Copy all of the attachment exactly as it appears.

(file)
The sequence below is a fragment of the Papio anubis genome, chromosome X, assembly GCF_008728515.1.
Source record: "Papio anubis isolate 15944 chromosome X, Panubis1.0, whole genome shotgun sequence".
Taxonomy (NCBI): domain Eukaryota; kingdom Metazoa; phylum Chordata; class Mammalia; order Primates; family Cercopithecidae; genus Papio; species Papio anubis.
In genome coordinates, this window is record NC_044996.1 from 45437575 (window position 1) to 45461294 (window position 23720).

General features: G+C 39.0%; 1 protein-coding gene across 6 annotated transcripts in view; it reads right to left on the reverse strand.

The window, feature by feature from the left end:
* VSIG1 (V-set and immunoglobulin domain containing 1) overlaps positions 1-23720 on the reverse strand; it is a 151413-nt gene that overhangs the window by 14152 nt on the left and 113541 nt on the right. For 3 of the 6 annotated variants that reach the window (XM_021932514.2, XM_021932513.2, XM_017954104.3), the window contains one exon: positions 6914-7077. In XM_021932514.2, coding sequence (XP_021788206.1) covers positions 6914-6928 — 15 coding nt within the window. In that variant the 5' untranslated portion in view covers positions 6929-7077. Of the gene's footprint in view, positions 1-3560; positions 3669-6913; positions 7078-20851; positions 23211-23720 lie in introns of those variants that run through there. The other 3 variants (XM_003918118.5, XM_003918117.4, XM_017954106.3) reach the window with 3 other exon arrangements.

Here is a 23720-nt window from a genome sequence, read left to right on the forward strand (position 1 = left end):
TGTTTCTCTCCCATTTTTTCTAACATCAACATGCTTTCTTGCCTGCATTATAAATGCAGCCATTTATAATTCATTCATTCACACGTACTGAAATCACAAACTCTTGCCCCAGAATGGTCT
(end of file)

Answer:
The sequence below is a fragment of the Papio anubis genome, chromosome X, assembly GCF_008728515.1.
Source record: "Papio anubis isolate 15944 chromosome X, Panubis1.0, whole genome shotgun sequence".
Taxonomy (NCBI): domain Eukaryota; kingdom Metazoa; phylum Chordata; class Mammalia; order Primates; family Cercopithecidae; genus Papio; species Papio anubis.
In genome coordinates, this window is record NC_044996.1 from 45437575 (window position 1) to 45461294 (window position 23720).

General features: G+C 39.0%; 1 protein-coding gene across 6 annotated transcripts in view; it reads right to left on the reverse strand.

The window, feature by feature from the left end:
* VSIG1 (V-set and immunoglobulin domain containing 1) overlaps positions 1-23720 on the reverse strand; it is a 151413-nt gene that overhangs the window by 14152 nt on the left and 113541 nt on the right. For 3 of the 6 annotated variants that reach the window (XM_021932514.2, XM_021932513.2, XM_017954104.3), the window contains one exon: positions 6914-7077. In XM_021932514.2, coding sequence (XP_021788206.1) covers positions 6914-6928 — 15 coding nt within the window. In that variant the 5' untranslated portion in view covers positions 6929-7077. Of the gene's footprint in view, positions 1-3560; positions 3669-6913; positions 7078-20851; positions 23211-23720 lie in introns of those variants that run through there. The other 3 variants (XM_003918118.5, XM_003918117.4, XM_017954106.3) reach the window with 3 other exon arrangements.

Here is a 23720-nt window from a genome sequence, read left to right on the forward strand (position 1 = left end):
TGTTTCTCTCCCATTTTTTCTAACATCAACATGCTTTCTTGCCTGCATTATAAATGCAGCCATTTATAATTCATTCATTCACACGTACTGAAATCACAAACTCTTGCCCCAGAATGGTCT